The Wood Beyond the World
Well, I’m just coming to the end of my first full week in the forest and the sun is still shining! It’s been a challenging transition: I finished work as Policy and Campaigns Director at the Campaign to Protect Rural England last Thursday and arrived at St George’s Farm at the heart of Ruskin Land shortly before midnight the same day. Waking up on Friday morning, it really did feel like the dawn of a new era. It feels like we’re now living in the ‘wood beyond the world’, to borrow the title of a fantasy novel by William Morris.
Blue moon to super-moon
In fact, Lynne and I moved most of our worldly possessions from London’s East End, our home for over 25 years, to St George’s Farm in the last week of July. At the end of that week we were welcomed by the Blue Moon which shone brightly over Ruskin Land, and at the beginning of this week we experienced the Super-moon. (Sadly, we missed the associated eclipse). In between, it’s been a whirlwind of activity – sorting out furniture and boxes, organising the kitchen and new bathroom, tying up loose ends and completing handover notes at CPRE, and slowly familiarising ourselves with the sights and sounds of the forest. We feel privileged to be here, and excited about the journey ahead.
Where exactly are we?
Ruskin Land is a truly inspirational but strangely little known place. Working with others, our role here is to help realise its potential as a source of inspiration and meaning, but at the same time to ensure it retains its special qualities and uniqueness. Beyond Birmingham and the Black Country, the Wyre Forest, within which Ruskin Land sits, is not a place that resonates with many people. I’ve been surprised how often we have had to describe to friends precisely where we are moving to.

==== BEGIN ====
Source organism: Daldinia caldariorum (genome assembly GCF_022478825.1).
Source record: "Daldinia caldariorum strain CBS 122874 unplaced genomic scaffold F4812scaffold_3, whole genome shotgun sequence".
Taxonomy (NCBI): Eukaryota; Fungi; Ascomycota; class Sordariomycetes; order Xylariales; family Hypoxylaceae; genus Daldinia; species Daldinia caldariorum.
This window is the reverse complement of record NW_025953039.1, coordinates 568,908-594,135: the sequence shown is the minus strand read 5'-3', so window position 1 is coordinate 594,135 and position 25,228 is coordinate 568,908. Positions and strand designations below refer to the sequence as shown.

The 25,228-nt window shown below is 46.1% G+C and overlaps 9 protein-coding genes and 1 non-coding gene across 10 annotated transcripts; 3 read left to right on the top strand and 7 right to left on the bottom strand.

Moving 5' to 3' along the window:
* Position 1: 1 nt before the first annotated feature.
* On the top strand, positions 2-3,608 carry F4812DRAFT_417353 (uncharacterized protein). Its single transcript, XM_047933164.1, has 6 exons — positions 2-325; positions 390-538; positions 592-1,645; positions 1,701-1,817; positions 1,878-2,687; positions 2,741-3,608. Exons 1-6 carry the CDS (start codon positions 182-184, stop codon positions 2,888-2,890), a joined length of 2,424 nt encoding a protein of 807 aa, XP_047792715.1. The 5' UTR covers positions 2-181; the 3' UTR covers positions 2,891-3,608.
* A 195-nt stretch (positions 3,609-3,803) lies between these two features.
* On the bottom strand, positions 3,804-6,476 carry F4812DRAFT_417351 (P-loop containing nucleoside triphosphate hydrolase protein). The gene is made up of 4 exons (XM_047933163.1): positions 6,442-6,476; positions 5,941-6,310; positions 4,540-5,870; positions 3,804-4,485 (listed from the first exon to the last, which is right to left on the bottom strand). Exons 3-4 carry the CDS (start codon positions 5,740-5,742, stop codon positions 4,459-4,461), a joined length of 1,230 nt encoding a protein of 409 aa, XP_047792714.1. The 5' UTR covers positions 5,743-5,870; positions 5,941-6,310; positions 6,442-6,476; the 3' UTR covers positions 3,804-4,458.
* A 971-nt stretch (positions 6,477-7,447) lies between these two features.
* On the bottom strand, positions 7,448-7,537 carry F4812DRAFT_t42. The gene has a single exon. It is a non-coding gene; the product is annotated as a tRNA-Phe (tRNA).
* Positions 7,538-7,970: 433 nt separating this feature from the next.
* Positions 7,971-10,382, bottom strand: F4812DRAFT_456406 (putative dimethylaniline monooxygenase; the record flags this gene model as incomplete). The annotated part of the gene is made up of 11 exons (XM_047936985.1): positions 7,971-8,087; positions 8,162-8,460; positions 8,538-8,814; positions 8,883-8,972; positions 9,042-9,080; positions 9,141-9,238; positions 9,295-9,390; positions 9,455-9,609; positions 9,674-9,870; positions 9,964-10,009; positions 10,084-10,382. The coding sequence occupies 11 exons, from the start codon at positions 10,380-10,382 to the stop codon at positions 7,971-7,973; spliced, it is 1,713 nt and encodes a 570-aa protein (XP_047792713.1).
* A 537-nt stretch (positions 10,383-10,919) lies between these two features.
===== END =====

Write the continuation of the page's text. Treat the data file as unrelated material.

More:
This may have something to do with the fact the forest straddles the border between the counties of Worcestershire and Shropshire belonging fully to neither (although it gives its name to a district authority which sits entirely within the former). It may also be because, while it is claimed to be the largest contiguous area of ancient woodland in England, it enjoys no formal, popular designation. Other, that is, than being listed as one of 224 national nature reserves, our most valuable wildlife sites. Having lived here for just a few weeks, it is easy to understand why. The variety and abundance of flora, fauna and fungi is truly exceptional.
Origins of Ruskinland
If the Wyre Forest is not widely known, Ruskin Land is even less so. The name is attached to about 20 acres of land given to John Ruskin, Victorian polymath and social reformer, in 1876 by the industrialist and philanthropist George Baker, then mayor of Birmingham. Through the Guild of St George, the charity set up by Ruskin around that time, the aim was to use the land to put his ideas into action and to take ‘some small piece of English ground beautiful, peaceful and fruitful.’ After clearing part of the land of oak trees, the early followers of the Guild who moved there from Liverpool, and established smallholdings, with orchards, pigs, and chickens.
Telling the story
While a few academics and descendants (1) of the original settlers have provided fascinating insights into the people and activities in those early years, the story of Ruskin Land has yet to be fully told or widely appreciated. It is a story that we hope to reveal to a bigger audience, and to add new chapters to as plans unfold, in the months and years ahead. This is the first of what I hope will become a weekly blog post. So watch this space for future instalments!
(1) Peter Wardle and Cedric Quayle, grandsons of the early settlers, have written a compelling booklet on Ruskin and Bewdley which deserves to be more widely read. It is available from the Guild of St George.